(L to R) King's South Africa Medal with clasps 'South Africa 1901', 'South Africa 1902'; British War Medal
John was born in around 1873 in Hulme, Manchester. We don't know anything about his early life or family.
John joined the Army in around mid February 1891. He enlisted in the Manchester Regiment and was given the service number 3125. We don't know anything about his service until 1899, when he was serving with the 1st Battalion in Gibraltar.
Tensions between British and Boer settlers in South Africa were rising, and that August the British Government decided to send the 1st Battalion to South Africa in case war broke out. John sailed to Durban and was stationed in the small town of Ladysmith in Natal when war was declared on the 11th October. The war began badly for the British and by the 30th Ladysmith was under siege.
Although the 1st Battalion was trapped in Ladysmith, John was not. He was assigned to a different unit, but unfortunately we don't know which. For this reason we don't know what he did until February 1900.
Between the 14th and the 27th John took part in the Battle of Tugela Heights. This was a series of attacks on Boer positions located on hills overlooking the Tugela River. Once they had been taken the British could safely cross the river and move towards Ladysmith.
The British were successful, although they took many casualties. The siege of Ladysmith was lifted on the 28th.
After Ladysmith the British Army tried to force the Boers to face it in battle. They succeeded on the 21st August 1900 at the Battle of Belfast, or Bergendal. By this time John had rejoined the 1st Battalion. They took part in this battle, which lasted until the 27th and ended with the defeat of Boer forces and the capture of their temporary capital, Machadodorp (today called eNtokozweni). The Boers did not surrender; they fought on as guerrillas in small units, so John stayed in South Africa.
There were no battles on the same scale during the rest of the war. John took part in many smaller operations intended to restrict the Boer's movements and force them to face British soldiers. This strategy was eventually successful and the war ended on the 31st May 1902.
By the 30th June 1903 John had been returned to the UK and transferred to the Army Reserve. As a Reservist he could find a home and a job, although we don't know anything about where he lived or what he did. His life until 1914 is a mystery.
The First World War broke out on the 4th August 1914 and John rejoined the Manchester Regiment on the 15th. He was assigned to the new 11th Battalion and given the service number 2543.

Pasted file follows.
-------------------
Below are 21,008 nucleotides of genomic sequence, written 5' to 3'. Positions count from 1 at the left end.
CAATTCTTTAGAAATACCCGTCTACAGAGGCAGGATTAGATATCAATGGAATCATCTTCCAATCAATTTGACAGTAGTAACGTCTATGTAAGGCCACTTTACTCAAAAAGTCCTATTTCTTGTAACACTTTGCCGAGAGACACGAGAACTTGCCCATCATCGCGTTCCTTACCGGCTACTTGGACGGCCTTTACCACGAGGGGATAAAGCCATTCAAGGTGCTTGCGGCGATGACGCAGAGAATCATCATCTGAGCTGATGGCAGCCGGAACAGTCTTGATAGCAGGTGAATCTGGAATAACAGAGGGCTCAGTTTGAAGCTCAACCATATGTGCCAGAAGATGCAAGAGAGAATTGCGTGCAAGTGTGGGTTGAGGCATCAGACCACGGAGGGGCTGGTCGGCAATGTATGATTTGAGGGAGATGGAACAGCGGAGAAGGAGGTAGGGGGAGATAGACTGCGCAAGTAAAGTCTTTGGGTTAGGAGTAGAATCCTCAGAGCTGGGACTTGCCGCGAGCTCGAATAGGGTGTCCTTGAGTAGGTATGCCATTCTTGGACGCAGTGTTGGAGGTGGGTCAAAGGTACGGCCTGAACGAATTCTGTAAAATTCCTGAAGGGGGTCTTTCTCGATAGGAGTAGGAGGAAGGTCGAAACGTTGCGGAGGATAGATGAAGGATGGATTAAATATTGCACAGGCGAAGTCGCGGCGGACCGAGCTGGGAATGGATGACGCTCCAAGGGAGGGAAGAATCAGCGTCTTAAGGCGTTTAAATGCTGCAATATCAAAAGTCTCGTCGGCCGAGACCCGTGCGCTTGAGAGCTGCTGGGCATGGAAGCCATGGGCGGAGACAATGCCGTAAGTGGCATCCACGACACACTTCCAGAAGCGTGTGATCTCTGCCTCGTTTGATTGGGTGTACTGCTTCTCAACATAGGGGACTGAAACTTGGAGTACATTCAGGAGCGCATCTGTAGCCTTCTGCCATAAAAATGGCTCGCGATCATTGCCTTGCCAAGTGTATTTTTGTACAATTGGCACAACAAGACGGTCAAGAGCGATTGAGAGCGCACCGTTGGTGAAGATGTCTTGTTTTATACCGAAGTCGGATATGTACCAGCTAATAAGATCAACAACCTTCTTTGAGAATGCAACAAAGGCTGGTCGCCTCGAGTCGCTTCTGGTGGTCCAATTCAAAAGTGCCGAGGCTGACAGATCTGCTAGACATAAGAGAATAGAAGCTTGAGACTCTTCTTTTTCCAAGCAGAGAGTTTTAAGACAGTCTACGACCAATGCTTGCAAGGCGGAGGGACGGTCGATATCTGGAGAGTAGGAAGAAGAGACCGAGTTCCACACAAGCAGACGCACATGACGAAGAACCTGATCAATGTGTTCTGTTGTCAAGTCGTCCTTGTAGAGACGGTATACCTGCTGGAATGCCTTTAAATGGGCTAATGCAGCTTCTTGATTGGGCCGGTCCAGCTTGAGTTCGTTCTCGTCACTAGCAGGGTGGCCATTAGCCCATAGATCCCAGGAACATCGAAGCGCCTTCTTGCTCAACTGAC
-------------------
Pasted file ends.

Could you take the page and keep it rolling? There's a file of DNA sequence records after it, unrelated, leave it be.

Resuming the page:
The 11th Battalion trained at the Manchester Regiment Depot in Ashton-under-Lyne, then moved to Belton Park near Grantham in Lincolnshire. By April 1915 they had moved to an area of Surrey near the villages of Witley and Frensham. After a final inspection they set sail for Gallipoli on the 30th June.
John and the 11th Battalion took part in the landing at Suvla Bay which began on the 6th August. This was intended to support the British forces already fighting at Cape Helles in Gallipoli by diverting Turkish soldiers to deal with this new threat. At some point John was promoted to Sergeant, and given his military experience it would not be surprising if this had already happened by the time he went into action.
The landings did not go well. Inexperienced soldiers were coming ashore in darkness and under Turkish fire. This was made worse by poor leadership, meaning that by the 9th August the British had suffered many casualties and had not captured the high ground from the Turks.
John and the 11th Battalion endured 4 months of stifling heat, lack of water and poor health. The British were not able to advance; instead they held their trenches under heavy shell and rifle fire. The campaign had been a failure and the 11th Battalion was evacuated to Egypt in mid December.
By mid 1917 John had returned to the UK and been assigned to the 4th Battalion of the Royal Defence Corps. This unit was based near Grimsby in Lincolnshire and was responsible for the defence of vulnerable points such as railways and ports. It was made up of soldiers who were not fit enough to serve overseas. We don't know when John was removed from the front lines and sent home.
By April 1918 John was increasingly unwell. He was finally discharged as 'no longer physically fit for war service' due to illness on the 10th. John was given a Silver War Badge, serial number 403593, to show that his discharge was honourable.
The rest of John's life remains a mystery. As well as his King's South Africa Medal and British War Medal, John was also awarded the Queen's South Africa Medal with clasps 'Belfast', 'Tugela Heights' and 'Relief of Ladysmith', the 1914-15 Star and the Allied Victory Medal for his Army service.